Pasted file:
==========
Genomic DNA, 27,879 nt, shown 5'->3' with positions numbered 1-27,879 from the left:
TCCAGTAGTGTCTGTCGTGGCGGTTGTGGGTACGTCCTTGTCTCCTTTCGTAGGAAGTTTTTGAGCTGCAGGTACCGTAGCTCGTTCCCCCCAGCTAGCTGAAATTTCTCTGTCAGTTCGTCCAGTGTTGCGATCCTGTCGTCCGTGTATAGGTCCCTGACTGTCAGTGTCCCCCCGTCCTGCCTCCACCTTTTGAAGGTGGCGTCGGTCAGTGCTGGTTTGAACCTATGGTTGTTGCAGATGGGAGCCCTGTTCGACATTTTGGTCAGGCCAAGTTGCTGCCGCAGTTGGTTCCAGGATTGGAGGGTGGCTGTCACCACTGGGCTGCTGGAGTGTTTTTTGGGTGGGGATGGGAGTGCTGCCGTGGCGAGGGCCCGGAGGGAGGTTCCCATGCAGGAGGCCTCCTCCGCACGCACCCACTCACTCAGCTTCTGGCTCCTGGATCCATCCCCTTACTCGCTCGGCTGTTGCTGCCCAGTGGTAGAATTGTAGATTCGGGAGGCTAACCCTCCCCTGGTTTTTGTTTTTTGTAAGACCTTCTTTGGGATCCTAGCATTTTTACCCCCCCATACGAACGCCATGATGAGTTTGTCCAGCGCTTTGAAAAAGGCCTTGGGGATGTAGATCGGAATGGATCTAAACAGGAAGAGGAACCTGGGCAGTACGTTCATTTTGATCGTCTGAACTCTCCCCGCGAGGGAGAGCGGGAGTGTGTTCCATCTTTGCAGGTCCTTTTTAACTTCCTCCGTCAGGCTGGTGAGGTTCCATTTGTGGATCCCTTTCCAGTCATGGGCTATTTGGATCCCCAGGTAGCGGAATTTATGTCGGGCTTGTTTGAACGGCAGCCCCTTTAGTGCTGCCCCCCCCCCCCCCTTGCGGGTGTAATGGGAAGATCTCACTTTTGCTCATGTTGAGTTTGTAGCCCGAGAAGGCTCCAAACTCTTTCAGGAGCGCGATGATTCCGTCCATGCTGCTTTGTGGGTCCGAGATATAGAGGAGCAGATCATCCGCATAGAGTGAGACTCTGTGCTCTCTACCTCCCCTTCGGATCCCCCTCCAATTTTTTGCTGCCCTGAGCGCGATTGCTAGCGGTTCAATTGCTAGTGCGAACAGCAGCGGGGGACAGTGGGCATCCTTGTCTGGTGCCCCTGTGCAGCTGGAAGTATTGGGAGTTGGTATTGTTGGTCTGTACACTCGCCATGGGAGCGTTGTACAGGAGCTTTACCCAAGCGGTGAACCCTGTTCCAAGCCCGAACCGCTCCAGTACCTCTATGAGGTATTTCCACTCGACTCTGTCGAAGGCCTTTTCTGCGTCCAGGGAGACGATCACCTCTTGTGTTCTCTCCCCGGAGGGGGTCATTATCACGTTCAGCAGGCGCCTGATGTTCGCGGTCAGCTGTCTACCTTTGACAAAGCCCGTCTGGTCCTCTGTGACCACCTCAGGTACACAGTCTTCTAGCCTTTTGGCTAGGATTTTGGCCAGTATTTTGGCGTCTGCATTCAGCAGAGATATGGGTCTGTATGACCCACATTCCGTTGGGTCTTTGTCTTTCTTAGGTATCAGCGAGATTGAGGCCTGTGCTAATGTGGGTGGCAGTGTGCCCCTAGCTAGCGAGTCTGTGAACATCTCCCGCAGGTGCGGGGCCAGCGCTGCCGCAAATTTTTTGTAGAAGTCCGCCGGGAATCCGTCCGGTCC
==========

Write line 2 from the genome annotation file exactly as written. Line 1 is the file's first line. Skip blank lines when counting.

TCCAGTAGTGTCTGTCGTGGCGGTTGTGGGTACGTCCTTGTCTCCTTTCGTAGGAAGTTTTTGAGCTGCAGGTACCGTAGCTCGTTCCCCCCAGCTAGCTGAAATTTCTCTGTCAGTTCGTCCAGTGTTGCGATCCTGTCGTCCGTGTATAGGTCCCTGACTGTCAGTGTCCCCCCGTCCTGCCTCCACCTTTTGAAGGTGGCGTCGGTCAGTGCTGGTTTGAACCTATGGTTGTTGCAGATGGGAGCCCTGTTCGACATTTTGGTCAGGCCAAGTTGCTGCCGCAGTTGGTTCCAGGATTGGAGGGTGGCTGTCACCACTGGGCTGCTGGAGTGTTTTTTGGGTGGGGATGGGAGTGCTGCCGTGGCGAGGGCCCGGAGGGAGGTTCCCATGCAGGAGGCCTCCTCCGCACGCACCCACTCACTCAGCTTCTGGCTCCTGGATCCATCCCCTTACTCGCTCGGCTGTTGCTGCCCAGTGGTAGAATTGTAGATTCGGGAGGCTAACCCTCCCCTGGTTTTTGTTTTTTGTAAGACCTTCTTTGGGATCCTAGCATTTTTACCCCCCCATACGAACGCCATGATGAGTTTGTCCAGCGCTTTGAAAAAGGCCTTGGGGATGTAGATCGGAATGGATCTAAACAGGAAGAGGAACCTGGGCAGTACGTTCATTTTGATCGTCTGAACTCTCCCCGCGAGGGAGAGCGGGAGTGTGTTCCATCTTTGCAGGTCCTTTTTAACTTCCTCCGTCAGGCTGGTGAGGTTCCATTTGTGGATCCCTTTCCAGTCATGGGCTATTTGGATCCCCAGGTAGCGGAATTTATGTCGGGCTTGTTTGAACGGCAGCCCCTTTAGTGCTGCCCCCCCCCCCCCCTTGCGGGTGTAATGGGAAGATCTCACTTTTGCTCATGTTGAGTTTGTAGCCCGAGAAGGCTCCAAACTCTTTCAGGAGCGCGATGATTCCGTCCATGCTGCTTTGTGGGTCCGAGATATAGAGGAGCAGATCATCCGCATAGAGTGAGACTCTGTGCTCTCTACCTCCCCTTCGGATCCCCCTCCAATTTTTTGCTGCCCTGAGCGCGATTGCTAGCGGTTCAATTGCTAGTGCGAACAGCAGCGGGGGACAGTGGGCATCCTTGTCTGGTGCCCCTGTGCAGCTGGAAGTATTGGGAGTTGGTATTGTTGGTCTGTACACTCGCCATGGGAGCGTTGTACAGGAGCTTTACCCAAGCGGTGAACCCTGTTCCAAGCCCGAACCGCTCCAGTACCTCTATGAGGTATTTCCACTCGACTCTGTCGAAGGCCTTTTCTGCGTCCAGGGAGACGATCACCTCTTGTGTTCTCTCCCCGGAGGGGGTCATTATCACGTTCAGCAGGCGCCTGATGTTCGCGGTCAGCTGTCTACCTTTGACAAAGCCCGTCTGGTCCTCTGTGACCACCTCAGGTACACAGTCTTCTAGCCTTTTGGCTAGGATTTTGGCCAGTATTTTGGCGTCTGCATTCAGCAGAGATATGGGTCTGTATGACCCACATTCCGTTGGGTCTTTGTCTTTCTTAGGTATCAGCGAGATTGAGGCCTGTGCTAATGTGGGTGGCAGTGTGCCCCTAGCTAGCGAGTCTGTGAACATCTCCCGCAGGTGCGGGGCCAGCGCTGCCGCAAATTTTTTGTAGAAGTCCGCCGGGAATCCGTCCGGTCC